JOHANNESBURG (JTA) – When we still reserved seats at the seder table for Russian Jews denied Passover, my sister-in-law Shulamit complied, despite her tiny apartment.
Shulamit’s speciality was making people feel good. Around her seder table each year, apart from our family, were lonely and stray souls she found in the neighborhood.
She, like Moses, had succeeded in drawing water from a rock, extracting precious Passover and other traditional recipes from my mother and aunts. No one else could pin them down to exact proportions. It wasn’t that they had a Fort Knox attitude to their Cordon-Jew cooking; they simply didn’t know themselves.
Shulamit cornered them in their kitchens. Armed with measuring jugs, she watched what they threw in, recorded it meticulously and produced a family cookbook.
Today, with my contemporaries from South Africa settling in the four corners of the earth and the older generation of our women making their contributions to the Great Kosher Kitchen in the Sky, this family cookbook is my answered prayer book for the chagim.
Even as I write this, I feel a twinge of guilt at my irreverence. Shulamit would have chastised me, gently, for making fun of our dear departed. They were my blood relatives, yet they loved Shulamit best.
You had to love Shulamit. She radiated the essence of femininity, with modest Jewish womanhood, her beauty both without and within.
When my brother Tuvia was studying, she provided home-cooked meals on his arrival from work and quality time with their daughter, Mira. Shulamit would amuse the child, allowing her husband to pore over his books undisturbed as he worked toward his post-graduate degree.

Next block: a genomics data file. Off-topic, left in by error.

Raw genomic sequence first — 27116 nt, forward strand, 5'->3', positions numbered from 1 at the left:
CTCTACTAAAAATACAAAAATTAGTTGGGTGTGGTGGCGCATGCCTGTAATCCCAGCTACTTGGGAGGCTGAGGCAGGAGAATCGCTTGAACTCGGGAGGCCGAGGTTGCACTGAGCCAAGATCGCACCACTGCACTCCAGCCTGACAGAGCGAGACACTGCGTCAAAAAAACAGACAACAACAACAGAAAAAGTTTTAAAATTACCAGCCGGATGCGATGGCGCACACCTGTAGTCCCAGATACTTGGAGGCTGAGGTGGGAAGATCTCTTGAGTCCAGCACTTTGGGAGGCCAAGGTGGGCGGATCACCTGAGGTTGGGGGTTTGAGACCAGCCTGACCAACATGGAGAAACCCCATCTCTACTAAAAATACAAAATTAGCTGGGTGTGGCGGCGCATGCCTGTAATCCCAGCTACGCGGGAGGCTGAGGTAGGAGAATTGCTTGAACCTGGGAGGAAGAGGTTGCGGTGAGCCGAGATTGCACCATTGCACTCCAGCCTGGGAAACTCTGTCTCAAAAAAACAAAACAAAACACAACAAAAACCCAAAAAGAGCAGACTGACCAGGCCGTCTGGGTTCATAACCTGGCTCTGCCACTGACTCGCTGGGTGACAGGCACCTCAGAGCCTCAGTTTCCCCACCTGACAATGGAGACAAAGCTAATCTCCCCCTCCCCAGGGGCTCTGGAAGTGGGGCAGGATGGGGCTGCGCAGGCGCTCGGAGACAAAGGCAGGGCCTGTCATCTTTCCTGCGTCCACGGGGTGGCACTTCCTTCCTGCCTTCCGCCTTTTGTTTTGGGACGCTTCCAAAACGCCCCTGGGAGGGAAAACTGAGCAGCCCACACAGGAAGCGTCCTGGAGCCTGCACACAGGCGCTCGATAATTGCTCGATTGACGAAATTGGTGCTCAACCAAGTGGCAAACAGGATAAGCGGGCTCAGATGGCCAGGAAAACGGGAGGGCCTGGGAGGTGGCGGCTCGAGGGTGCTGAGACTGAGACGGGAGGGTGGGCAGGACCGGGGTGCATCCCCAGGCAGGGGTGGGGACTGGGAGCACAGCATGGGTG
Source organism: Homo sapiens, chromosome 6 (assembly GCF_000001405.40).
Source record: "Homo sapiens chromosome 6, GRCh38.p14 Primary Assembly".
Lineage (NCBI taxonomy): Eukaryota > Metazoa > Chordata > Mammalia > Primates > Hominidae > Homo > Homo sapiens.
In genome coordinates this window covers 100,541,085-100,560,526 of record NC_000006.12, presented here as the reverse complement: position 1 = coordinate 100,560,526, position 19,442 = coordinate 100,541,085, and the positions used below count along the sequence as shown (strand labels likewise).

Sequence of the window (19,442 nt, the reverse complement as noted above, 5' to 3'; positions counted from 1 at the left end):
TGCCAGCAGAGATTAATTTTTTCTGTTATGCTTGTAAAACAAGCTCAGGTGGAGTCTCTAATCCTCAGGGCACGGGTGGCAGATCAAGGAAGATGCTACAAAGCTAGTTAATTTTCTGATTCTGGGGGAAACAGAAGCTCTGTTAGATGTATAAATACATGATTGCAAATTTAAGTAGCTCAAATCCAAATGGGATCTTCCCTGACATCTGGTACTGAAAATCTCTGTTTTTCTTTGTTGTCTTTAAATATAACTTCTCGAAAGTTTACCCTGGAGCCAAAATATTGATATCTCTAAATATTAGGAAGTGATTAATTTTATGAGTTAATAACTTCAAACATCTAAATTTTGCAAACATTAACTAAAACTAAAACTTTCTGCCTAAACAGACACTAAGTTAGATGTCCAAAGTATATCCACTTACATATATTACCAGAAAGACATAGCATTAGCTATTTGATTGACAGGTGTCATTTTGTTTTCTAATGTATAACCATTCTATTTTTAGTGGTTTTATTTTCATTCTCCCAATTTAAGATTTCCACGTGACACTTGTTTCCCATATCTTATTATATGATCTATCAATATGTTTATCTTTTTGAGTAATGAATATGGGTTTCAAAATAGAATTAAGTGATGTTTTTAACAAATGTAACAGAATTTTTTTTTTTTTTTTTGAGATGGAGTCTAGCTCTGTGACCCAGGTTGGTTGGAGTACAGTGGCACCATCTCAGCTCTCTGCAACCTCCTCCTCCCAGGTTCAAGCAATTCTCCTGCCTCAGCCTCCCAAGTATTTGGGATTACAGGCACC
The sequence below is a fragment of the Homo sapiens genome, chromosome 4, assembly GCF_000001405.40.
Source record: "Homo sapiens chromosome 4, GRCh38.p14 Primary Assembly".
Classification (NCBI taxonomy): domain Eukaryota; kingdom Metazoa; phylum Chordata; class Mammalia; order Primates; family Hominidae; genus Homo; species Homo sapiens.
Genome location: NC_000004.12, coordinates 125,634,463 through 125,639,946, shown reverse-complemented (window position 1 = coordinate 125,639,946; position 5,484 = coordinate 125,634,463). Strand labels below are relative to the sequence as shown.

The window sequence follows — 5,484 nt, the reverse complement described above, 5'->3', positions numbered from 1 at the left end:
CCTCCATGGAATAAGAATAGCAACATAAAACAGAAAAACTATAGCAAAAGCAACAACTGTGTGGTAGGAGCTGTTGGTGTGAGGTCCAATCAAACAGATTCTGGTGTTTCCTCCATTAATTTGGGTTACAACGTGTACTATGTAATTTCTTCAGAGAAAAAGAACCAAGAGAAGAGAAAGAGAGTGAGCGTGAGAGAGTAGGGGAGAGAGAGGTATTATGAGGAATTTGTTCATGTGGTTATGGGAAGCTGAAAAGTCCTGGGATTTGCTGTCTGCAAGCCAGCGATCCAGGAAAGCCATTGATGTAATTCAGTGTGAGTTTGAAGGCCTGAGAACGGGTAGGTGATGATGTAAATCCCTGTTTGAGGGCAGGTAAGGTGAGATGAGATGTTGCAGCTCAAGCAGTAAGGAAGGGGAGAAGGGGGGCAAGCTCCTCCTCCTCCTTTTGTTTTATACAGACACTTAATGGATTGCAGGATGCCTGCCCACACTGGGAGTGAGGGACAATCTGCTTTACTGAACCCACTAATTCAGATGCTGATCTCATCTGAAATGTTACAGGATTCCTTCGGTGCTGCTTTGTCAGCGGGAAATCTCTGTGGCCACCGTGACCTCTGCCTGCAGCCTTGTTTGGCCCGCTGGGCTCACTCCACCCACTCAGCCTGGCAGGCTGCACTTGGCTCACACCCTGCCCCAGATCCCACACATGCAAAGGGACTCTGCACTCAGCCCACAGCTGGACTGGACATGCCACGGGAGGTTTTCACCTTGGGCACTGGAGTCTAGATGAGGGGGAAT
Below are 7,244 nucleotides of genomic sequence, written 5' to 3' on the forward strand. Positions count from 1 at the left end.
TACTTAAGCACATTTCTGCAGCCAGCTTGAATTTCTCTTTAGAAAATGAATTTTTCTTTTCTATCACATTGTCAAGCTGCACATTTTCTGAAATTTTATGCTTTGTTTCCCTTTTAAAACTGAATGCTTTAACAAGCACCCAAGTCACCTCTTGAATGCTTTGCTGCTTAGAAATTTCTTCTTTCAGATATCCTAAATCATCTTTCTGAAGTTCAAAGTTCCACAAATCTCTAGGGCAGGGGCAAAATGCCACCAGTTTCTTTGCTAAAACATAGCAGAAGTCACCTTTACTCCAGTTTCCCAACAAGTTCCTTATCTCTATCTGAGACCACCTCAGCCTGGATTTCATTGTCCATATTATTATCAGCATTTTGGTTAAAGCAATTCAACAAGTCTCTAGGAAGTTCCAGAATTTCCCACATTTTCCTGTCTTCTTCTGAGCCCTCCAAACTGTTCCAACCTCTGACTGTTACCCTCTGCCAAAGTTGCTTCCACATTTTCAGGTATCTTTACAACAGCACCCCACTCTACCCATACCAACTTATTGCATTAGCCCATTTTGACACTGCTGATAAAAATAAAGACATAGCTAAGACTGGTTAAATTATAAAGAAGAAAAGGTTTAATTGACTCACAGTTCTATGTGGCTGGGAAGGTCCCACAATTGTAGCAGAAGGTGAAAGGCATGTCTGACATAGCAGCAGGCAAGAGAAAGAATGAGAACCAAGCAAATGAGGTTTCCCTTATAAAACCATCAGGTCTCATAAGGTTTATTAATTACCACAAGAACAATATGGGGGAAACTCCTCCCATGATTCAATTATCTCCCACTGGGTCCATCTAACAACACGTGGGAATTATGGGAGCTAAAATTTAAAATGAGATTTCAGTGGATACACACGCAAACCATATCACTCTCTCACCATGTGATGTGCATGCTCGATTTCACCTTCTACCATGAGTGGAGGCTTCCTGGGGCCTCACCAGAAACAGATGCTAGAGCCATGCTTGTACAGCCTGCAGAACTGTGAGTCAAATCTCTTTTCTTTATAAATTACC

Mira was the only child in our circle not left with a nanny during the day – the custom in South Africa. As a result, she was more advanced than her peers.
“The sun sets on the horizon,” emerged from the mouth of this 2-year-old. And when darkness fell, Mira named all her “guardian” angels.
Tuvia attained the degree to secure his promotion. He, Mira and a Shulamit with child celebrated by vacationing in the western cape countryside. Shulamit took along her emphysemic mother.
Before dawn the next morning I was awakened by a shrill telephone ring. Tuvia’s unrecognizable voice uttered two words: “She’s gone.”
It took an instant to realize that he didn’t mean his mother-in-law. It was Shulamit.
“No, no, no,” I screamed amid his explanation: “Cerebral aneurism ‘ … “unborn baby, too” … “Mom can’t take it, her cancer …” and “just come soon.”
It was a two-hour drive to eternity. I was oblivious to the majestic mountains guarding the lush valleys. Mira came running out: “Mommy’s gone to the angels.”
The funeral was enormous, a broken Tuvia sandwiched between my parents and Shulamit’s heartbroken mother clinging to her sons.
Shortly afterward her mother followed her to the place where all grief ends. Then my mother succumbed to her cancer.
Shulamit was 28. The sun had indeed set on Mira’s horizon, her legacy of learning from Shulamit.
Now, before each Passover, I scan the family recipe book. I have perfected “Ma’s Tzimmes” and know how to plan the seder. It’s under the heading “Seder for 25” … Shulamit’s Seder.
We shall always reserve a seat for her at our table.